Soups and stews
Soups were made on the stove and they should be reheated on the stove. Add about 1/4-1/2 cup of water to prevent scorching.

Warm these up in the oven at 350. Be sure to give it enough time to heat all the way through. Most muffins need about 15 minutes covered, and an additional three uncovered.

Bon Appetit warns that a good steak does not get better after a night in the fridge — but, it can still be good. The best way to reheat steak or chicken is to slice it into small pieces and warm it in an oiled skillet.

Roasted Veggies
There’s a motto we like to go by: If it was cooked in the oven, it should be reheated in the oven. While this isn’t true 100 percent of the time, when in doubt it’s the best way to go. And when it comes to roasted veggies, only the oven will bring them back to their former glory.

The microwave does strange things to pasta; the oven tends to dry it out. If you have to reheat your pasta — guys, it’s really tasty cold — do it in a pan with a little oil.

Reheating casseroles in the microwave is just fine. Be sure to cover it with wax paper with a vent cut into it to allowing the steam to escape.

Just drink it hot the first time around, please. If you absolutely must, you can give coffee a couple seconds in the microwave but IT WILL NEVER TASTE THE SAME.
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Food Truths We Should All Follow
There’s a lot of noise when it comes to cooking. Everyone has an opinion. One person will tell you that you should never flip your burger more than once, another will promise you that it doesn’t make the slightest bit of difference. Someone will insist that using room-temperature eggs will make or break you when baking, and another baker will scoff at the detail. In the end, you have to find your own cooking rules to live by. That’s the only way you’ll make your way in the kitchen and through a recipe.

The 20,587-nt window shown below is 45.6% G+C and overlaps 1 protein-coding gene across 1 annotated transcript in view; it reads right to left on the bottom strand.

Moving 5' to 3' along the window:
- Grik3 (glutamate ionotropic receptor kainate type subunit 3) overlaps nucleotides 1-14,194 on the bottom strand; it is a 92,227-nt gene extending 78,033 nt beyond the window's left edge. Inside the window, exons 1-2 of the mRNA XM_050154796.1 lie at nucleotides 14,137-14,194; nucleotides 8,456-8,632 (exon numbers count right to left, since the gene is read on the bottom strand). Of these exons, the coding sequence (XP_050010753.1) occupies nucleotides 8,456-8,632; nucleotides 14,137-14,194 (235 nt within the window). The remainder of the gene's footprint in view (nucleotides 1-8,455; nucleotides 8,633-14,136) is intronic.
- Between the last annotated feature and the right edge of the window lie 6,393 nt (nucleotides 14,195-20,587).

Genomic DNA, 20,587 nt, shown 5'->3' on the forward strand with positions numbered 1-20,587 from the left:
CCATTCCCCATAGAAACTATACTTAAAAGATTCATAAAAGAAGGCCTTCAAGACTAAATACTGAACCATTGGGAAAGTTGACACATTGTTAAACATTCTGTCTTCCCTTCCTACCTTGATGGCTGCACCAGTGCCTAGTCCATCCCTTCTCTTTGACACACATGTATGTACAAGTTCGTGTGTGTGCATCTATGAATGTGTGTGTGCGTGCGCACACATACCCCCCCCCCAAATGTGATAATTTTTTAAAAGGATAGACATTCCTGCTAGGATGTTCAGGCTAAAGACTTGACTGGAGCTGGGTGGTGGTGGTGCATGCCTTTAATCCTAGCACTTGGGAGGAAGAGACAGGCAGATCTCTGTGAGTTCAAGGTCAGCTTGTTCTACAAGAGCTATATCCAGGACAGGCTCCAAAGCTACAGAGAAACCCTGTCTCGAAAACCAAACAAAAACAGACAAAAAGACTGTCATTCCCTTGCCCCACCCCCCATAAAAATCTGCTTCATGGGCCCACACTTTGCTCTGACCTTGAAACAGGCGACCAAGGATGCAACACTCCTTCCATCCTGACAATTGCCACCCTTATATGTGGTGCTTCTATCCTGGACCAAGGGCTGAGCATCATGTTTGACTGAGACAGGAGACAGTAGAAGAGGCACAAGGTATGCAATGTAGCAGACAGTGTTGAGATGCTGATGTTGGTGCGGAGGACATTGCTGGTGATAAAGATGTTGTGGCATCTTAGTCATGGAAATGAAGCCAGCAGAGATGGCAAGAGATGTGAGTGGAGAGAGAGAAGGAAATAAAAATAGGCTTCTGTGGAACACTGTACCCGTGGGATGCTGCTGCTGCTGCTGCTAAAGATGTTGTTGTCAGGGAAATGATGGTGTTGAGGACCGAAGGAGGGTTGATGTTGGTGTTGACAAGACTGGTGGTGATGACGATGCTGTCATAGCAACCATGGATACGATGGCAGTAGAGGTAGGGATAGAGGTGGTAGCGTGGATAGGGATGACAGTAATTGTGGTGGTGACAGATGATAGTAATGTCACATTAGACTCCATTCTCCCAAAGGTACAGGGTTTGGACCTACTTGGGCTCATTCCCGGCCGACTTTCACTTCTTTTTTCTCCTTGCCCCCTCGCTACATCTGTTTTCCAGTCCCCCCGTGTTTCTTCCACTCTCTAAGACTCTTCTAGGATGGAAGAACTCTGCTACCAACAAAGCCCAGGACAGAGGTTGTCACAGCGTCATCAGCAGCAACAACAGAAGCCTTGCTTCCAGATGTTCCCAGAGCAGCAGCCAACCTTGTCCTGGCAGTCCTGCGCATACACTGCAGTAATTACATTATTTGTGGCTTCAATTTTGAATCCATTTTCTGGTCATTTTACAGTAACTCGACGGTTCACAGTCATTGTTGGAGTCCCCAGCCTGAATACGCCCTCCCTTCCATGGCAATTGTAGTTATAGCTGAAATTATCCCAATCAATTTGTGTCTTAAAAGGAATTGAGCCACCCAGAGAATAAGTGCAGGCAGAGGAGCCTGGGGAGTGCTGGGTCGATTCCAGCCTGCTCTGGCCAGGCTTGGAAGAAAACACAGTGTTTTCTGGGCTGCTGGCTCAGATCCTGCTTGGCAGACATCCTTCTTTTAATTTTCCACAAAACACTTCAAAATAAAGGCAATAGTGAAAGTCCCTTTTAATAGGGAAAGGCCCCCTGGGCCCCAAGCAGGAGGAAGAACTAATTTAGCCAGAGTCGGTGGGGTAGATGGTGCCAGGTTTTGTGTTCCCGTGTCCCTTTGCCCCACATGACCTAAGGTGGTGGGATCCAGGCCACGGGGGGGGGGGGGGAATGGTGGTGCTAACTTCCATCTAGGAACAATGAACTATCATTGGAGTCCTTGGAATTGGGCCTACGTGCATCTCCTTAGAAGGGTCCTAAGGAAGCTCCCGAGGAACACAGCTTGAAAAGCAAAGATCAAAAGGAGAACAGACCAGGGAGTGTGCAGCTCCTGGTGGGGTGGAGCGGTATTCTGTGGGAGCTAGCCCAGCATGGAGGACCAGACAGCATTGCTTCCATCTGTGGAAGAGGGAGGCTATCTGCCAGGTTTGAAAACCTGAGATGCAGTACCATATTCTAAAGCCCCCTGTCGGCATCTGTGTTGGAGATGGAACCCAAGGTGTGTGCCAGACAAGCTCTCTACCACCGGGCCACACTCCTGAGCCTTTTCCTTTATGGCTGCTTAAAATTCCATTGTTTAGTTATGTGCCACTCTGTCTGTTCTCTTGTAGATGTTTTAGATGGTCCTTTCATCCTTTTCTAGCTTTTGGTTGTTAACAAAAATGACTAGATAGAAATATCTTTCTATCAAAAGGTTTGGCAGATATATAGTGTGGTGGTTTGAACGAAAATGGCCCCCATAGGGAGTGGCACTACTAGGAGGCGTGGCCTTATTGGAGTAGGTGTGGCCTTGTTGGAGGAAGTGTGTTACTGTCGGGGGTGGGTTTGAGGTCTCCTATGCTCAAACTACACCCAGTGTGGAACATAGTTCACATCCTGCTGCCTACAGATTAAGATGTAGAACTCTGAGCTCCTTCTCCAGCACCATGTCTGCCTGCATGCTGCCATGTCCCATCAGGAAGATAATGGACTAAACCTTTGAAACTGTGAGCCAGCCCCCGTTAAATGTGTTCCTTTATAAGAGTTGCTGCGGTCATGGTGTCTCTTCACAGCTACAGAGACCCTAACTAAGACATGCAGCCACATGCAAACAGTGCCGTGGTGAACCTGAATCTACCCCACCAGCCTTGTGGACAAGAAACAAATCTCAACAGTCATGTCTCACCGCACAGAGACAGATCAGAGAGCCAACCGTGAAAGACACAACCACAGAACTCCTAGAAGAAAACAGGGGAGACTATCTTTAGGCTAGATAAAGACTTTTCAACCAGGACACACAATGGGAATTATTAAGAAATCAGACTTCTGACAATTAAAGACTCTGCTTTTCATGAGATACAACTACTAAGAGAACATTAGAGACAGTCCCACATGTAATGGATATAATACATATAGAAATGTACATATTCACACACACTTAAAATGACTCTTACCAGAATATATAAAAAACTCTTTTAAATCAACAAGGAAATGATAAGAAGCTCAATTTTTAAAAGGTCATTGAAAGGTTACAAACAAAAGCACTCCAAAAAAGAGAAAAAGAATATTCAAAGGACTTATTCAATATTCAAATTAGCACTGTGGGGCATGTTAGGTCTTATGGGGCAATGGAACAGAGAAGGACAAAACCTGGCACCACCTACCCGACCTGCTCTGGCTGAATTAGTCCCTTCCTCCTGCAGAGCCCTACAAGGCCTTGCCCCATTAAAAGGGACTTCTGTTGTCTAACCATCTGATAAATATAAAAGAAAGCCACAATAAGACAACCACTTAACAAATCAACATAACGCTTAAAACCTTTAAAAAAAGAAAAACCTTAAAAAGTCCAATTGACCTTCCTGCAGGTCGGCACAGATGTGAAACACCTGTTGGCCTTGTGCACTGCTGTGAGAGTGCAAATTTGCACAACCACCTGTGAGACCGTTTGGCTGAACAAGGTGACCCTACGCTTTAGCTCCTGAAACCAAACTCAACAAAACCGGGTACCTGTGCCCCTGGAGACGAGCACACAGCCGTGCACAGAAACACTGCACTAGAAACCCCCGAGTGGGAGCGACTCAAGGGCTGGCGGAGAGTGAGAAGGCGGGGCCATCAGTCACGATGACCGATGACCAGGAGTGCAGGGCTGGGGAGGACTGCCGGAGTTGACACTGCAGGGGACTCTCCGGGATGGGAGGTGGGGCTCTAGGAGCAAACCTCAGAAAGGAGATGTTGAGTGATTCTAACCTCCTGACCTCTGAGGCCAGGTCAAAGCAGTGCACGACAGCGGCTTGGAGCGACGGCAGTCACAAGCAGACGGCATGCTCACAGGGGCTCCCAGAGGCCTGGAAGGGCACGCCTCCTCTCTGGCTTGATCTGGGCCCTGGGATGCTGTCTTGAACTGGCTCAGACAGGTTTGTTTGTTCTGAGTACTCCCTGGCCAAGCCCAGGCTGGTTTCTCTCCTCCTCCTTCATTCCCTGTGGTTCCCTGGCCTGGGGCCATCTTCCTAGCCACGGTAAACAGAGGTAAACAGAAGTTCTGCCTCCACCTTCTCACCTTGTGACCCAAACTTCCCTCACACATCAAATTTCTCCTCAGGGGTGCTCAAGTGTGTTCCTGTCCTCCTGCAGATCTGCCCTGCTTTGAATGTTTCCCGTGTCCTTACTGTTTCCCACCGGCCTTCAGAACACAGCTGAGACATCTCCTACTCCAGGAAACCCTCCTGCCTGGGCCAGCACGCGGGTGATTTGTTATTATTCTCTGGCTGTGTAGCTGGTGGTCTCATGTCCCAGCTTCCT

But there are some “truths” that we’ve found to ring true in just about everyone’s kitchen. They’re simple, but they’re impactful. These food truths can significantly change the way you cook — for the better.

Make everything from scratch at least once.
Knowing how things are made gives you a better understanding of the ingredients you’re working with. Make butter from scratch, give pie crust a whirl and try homemade stock. You might not want to do it ever again, but you’ve learned a lot for seeing how it’s done.
The mortar and pestle is your best friend.

Sure, the thought of having to grind your spices every time you want to cook sounds like a chore. But after you do it once, and you smell (and taste) the difference, you’ll gladly do it again. Promise.

When you bake, lick the spoon.
It’s the best way to know what your end product will taste like. Also, it’s delicious. (But if you’re using raw eggs be aware of the risks associated with consuming uncooked eggs.)

Fresh herbs > dried herbs.
It’s not rocket science people.

Intimidating recipes are meant to be confronted.
Preferably with a cocktail in hand. You might fail the first time. Or the first 50 times. But eventually, they will turn you into stronger cooks.

When it comes to chocolate, splurge.
The taste of your brownies will instantly make you feel better about having spent the extra dough.

Always cook your eggs in butter.
Trust me. This is amazing. And it will make everyone around you think you’re a genius when it comes to eggs.

Imitation = not as good.
There’s no way around it, when it comes to food you can’t fake it.

Trust Julia.
Know that fat is where all the flavor comes from. If you skimp on the fat, you’re skimping on flavor. It’s that simple.

Whole wheat isn’t always an appropriate substitute.
There is something very wrong with whole wheat pizza and pasta. There’s no way around it.

Whenever physically possible, make your own whipped cream.
Homemade whipped cream should be a requirement any time dessert is happening. It takes everything up about 1,234,543 notches.